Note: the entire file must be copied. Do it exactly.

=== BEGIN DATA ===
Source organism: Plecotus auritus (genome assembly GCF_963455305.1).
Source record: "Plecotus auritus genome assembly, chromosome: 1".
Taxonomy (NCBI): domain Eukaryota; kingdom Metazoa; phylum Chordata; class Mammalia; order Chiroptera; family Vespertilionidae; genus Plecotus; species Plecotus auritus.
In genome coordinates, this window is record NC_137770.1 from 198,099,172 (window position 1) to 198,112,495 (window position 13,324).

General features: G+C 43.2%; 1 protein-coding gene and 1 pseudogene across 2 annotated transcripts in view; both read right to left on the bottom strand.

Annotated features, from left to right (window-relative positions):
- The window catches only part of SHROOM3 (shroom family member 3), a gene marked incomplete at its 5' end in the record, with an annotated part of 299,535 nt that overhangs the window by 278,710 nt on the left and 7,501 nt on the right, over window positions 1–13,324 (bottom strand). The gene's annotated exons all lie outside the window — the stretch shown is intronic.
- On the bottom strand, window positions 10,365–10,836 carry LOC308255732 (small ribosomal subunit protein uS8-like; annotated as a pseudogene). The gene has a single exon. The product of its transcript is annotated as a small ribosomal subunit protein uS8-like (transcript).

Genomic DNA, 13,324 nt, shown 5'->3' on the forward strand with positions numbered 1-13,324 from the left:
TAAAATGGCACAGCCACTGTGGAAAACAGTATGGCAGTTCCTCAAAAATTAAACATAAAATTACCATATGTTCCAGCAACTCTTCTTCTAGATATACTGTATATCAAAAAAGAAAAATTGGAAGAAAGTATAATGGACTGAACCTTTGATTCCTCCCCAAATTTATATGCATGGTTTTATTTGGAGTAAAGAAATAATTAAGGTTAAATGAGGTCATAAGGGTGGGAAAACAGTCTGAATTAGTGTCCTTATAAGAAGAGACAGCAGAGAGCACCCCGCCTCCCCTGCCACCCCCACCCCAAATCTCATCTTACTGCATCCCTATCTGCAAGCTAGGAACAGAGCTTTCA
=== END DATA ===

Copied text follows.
Source organism: Plecotus auritus (genome assembly GCF_963455305.1).
Source record: "Plecotus auritus genome assembly, chromosome: 1".
Taxonomy (NCBI): domain Eukaryota; kingdom Metazoa; phylum Chordata; class Mammalia; order Chiroptera; family Vespertilionidae; genus Plecotus; species Plecotus auritus.
In genome coordinates, this window is record NC_137770.1 from 198,099,172 (window position 1) to 198,112,495 (window position 13,324).

General features: G+C 43.2%; 1 protein-coding gene and 1 pseudogene across 2 annotated transcripts in view; both read right to left on the bottom strand.

Annotated features, from left to right (window-relative positions):
- The window catches only part of SHROOM3 (shroom family member 3), a gene marked incomplete at its 5' end in the record, with an annotated part of 299,535 nt that overhangs the window by 278,710 nt on the left and 7,501 nt on the right, over window positions 1–13,324 (bottom strand). The gene's annotated exons all lie outside the window — the stretch shown is intronic.
- On the bottom strand, window positions 10,365–10,836 carry LOC308255732 (small ribosomal subunit protein uS8-like; annotated as a pseudogene). The gene has a single exon. The product of its transcript is annotated as a small ribosomal subunit protein uS8-like (transcript).

Genomic DNA, 13,324 nt, shown 5'->3' on the forward strand with positions numbered 1-13,324 from the left:
TAAAATGGCACAGCCACTGTGGAAAACAGTATGGCAGTTCCTCAAAAATTAAACATAAAATTACCATATGTTCCAGCAACTCTTCTTCTAGATATACTGTATATCAAAAAAGAAAAATTGGAAGAAAGTATAATGGACTGAACCTTTGATTCCTCCCCAAATTTATATGCATGGTTTTATTTGGAGTAAAGAAATAATTAAGGTTAAATGAGGTCATAAGGGTGGGAAAACAGTCTGAATTAGTGTCCTTATAAGAAGAGACAGCAGAGAGCACCCCGCCTCCCCTGCCACCCCCACCCCAAATCTCATCTTACTGCATCCCTATCTGCAAGCTAGGAACAGAGCTTTCA